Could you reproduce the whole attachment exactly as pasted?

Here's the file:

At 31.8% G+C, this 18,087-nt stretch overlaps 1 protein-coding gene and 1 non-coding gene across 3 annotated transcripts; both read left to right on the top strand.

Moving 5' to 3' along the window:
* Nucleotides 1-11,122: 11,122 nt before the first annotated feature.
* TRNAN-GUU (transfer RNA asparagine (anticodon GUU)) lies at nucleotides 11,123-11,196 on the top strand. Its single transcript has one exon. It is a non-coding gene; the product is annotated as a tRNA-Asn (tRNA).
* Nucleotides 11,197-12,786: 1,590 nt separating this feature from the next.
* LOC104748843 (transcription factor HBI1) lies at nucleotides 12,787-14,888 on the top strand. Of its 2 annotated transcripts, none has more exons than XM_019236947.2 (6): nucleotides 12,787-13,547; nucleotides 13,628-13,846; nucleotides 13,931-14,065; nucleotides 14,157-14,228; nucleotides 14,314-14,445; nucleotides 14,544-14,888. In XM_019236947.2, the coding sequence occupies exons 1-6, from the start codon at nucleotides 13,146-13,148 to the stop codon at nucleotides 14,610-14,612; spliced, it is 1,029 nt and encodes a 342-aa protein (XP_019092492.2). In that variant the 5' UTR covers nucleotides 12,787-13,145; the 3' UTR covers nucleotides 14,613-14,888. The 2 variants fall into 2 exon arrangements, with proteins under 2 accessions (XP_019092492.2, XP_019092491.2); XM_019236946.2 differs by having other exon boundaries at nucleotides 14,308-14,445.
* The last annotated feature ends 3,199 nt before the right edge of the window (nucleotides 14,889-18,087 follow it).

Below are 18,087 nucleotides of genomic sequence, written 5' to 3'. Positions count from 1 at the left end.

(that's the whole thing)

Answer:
At 31.8% G+C, this 18,087-nt stretch overlaps 1 protein-coding gene and 1 non-coding gene across 3 annotated transcripts; both read left to right on the top strand.

Moving 5' to 3' along the window:
* Nucleotides 1-11,122: 11,122 nt before the first annotated feature.
* TRNAN-GUU (transfer RNA asparagine (anticodon GUU)) lies at nucleotides 11,123-11,196 on the top strand. Its single transcript has one exon. It is a non-coding gene; the product is annotated as a tRNA-Asn (tRNA).
* Nucleotides 11,197-12,786: 1,590 nt separating this feature from the next.
* LOC104748843 (transcription factor HBI1) lies at nucleotides 12,787-14,888 on the top strand. Of its 2 annotated transcripts, none has more exons than XM_019236947.2 (6): nucleotides 12,787-13,547; nucleotides 13,628-13,846; nucleotides 13,931-14,065; nucleotides 14,157-14,228; nucleotides 14,314-14,445; nucleotides 14,544-14,888. In XM_019236947.2, the coding sequence occupies exons 1-6, from the start codon at nucleotides 13,146-13,148 to the stop codon at nucleotides 14,610-14,612; spliced, it is 1,029 nt and encodes a 342-aa protein (XP_019092492.2). In that variant the 5' UTR covers nucleotides 12,787-13,145; the 3' UTR covers nucleotides 14,613-14,888. The 2 variants fall into 2 exon arrangements, with proteins under 2 accessions (XP_019092492.2, XP_019092491.2); XM_019236946.2 differs by having other exon boundaries at nucleotides 14,308-14,445.
* The last annotated feature ends 3,199 nt before the right edge of the window (nucleotides 14,889-18,087 follow it).

Below are 18,087 nucleotides of genomic sequence, written 5' to 3'. Positions count from 1 at the left end.